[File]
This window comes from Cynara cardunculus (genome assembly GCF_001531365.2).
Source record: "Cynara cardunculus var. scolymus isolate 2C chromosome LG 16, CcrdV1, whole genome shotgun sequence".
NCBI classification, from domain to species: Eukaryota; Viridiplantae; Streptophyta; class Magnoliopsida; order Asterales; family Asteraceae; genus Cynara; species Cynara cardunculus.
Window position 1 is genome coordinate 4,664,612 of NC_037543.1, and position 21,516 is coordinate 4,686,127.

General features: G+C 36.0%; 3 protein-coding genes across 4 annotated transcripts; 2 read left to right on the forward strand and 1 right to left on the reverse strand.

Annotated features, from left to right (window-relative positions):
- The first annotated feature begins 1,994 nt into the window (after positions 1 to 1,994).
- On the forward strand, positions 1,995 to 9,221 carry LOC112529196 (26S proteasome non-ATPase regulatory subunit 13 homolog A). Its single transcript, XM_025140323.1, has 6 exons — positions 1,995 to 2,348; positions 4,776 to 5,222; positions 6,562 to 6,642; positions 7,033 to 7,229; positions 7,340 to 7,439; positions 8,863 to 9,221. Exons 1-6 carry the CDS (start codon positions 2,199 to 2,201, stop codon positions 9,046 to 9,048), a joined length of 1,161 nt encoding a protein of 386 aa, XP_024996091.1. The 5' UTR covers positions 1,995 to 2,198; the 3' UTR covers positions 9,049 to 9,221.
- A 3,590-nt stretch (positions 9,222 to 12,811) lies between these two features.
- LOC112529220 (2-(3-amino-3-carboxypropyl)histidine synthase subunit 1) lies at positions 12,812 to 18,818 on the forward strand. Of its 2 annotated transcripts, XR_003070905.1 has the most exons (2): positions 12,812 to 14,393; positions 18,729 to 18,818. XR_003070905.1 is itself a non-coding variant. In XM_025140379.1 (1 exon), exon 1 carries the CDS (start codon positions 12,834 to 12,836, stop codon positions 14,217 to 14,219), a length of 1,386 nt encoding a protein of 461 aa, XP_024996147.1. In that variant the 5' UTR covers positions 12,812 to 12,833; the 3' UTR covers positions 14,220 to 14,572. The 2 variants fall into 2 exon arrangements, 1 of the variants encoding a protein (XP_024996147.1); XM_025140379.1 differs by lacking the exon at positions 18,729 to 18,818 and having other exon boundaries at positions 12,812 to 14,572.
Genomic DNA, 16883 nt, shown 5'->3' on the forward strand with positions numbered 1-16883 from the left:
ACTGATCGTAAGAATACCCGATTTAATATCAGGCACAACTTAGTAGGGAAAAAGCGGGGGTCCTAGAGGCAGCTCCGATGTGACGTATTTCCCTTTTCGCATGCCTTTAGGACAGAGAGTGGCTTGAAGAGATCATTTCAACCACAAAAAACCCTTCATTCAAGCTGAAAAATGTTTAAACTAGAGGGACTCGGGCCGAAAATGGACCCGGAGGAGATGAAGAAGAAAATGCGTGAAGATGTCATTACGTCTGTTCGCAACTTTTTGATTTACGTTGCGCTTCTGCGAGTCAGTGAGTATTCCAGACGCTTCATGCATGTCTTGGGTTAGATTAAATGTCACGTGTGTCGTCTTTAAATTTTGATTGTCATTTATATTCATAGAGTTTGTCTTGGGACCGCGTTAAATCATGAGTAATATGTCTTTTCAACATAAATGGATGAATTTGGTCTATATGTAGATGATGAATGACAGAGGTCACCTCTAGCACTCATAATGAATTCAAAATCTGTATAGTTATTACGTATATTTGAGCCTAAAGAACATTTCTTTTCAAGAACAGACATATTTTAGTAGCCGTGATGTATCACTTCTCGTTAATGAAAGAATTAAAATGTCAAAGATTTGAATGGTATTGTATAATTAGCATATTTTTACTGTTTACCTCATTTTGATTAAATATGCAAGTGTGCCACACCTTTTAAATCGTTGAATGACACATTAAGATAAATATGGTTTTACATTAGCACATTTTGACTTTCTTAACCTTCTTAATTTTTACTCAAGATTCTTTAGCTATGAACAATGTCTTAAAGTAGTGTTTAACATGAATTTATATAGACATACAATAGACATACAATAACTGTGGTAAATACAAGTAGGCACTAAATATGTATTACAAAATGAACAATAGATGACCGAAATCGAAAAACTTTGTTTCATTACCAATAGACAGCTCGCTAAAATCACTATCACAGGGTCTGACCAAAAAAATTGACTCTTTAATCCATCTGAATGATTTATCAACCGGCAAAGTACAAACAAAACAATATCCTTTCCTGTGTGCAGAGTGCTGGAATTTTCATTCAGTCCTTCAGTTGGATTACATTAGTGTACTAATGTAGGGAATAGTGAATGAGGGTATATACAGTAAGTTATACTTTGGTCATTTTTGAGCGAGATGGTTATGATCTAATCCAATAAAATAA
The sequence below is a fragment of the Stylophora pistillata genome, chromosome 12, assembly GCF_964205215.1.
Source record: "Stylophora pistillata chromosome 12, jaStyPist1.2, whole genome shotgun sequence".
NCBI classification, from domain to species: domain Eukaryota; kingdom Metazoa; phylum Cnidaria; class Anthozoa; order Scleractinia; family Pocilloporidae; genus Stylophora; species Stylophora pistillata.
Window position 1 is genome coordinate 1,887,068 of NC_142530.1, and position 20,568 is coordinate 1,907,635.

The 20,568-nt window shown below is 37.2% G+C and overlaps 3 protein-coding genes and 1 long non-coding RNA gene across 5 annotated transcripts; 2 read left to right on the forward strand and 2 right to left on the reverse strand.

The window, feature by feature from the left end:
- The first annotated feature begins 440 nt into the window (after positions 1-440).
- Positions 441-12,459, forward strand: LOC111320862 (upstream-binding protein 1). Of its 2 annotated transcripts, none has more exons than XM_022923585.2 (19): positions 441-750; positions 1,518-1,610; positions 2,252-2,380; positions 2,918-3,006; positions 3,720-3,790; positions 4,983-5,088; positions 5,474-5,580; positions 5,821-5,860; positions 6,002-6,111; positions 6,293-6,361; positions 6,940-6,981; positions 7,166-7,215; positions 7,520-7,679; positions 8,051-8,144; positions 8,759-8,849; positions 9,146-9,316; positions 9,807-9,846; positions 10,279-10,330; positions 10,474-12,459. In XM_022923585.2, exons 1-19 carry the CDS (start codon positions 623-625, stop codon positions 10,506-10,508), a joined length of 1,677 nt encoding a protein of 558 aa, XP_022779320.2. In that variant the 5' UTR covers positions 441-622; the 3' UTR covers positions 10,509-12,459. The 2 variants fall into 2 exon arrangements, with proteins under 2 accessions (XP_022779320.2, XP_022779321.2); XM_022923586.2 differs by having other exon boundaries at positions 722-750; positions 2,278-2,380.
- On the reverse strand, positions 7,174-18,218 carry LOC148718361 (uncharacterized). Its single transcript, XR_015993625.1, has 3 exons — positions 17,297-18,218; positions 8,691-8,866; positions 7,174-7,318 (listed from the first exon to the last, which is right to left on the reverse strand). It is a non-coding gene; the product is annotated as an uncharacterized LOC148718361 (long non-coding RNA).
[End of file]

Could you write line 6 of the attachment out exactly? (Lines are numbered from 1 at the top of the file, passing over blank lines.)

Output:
Annotated features, from left to right (window-relative positions):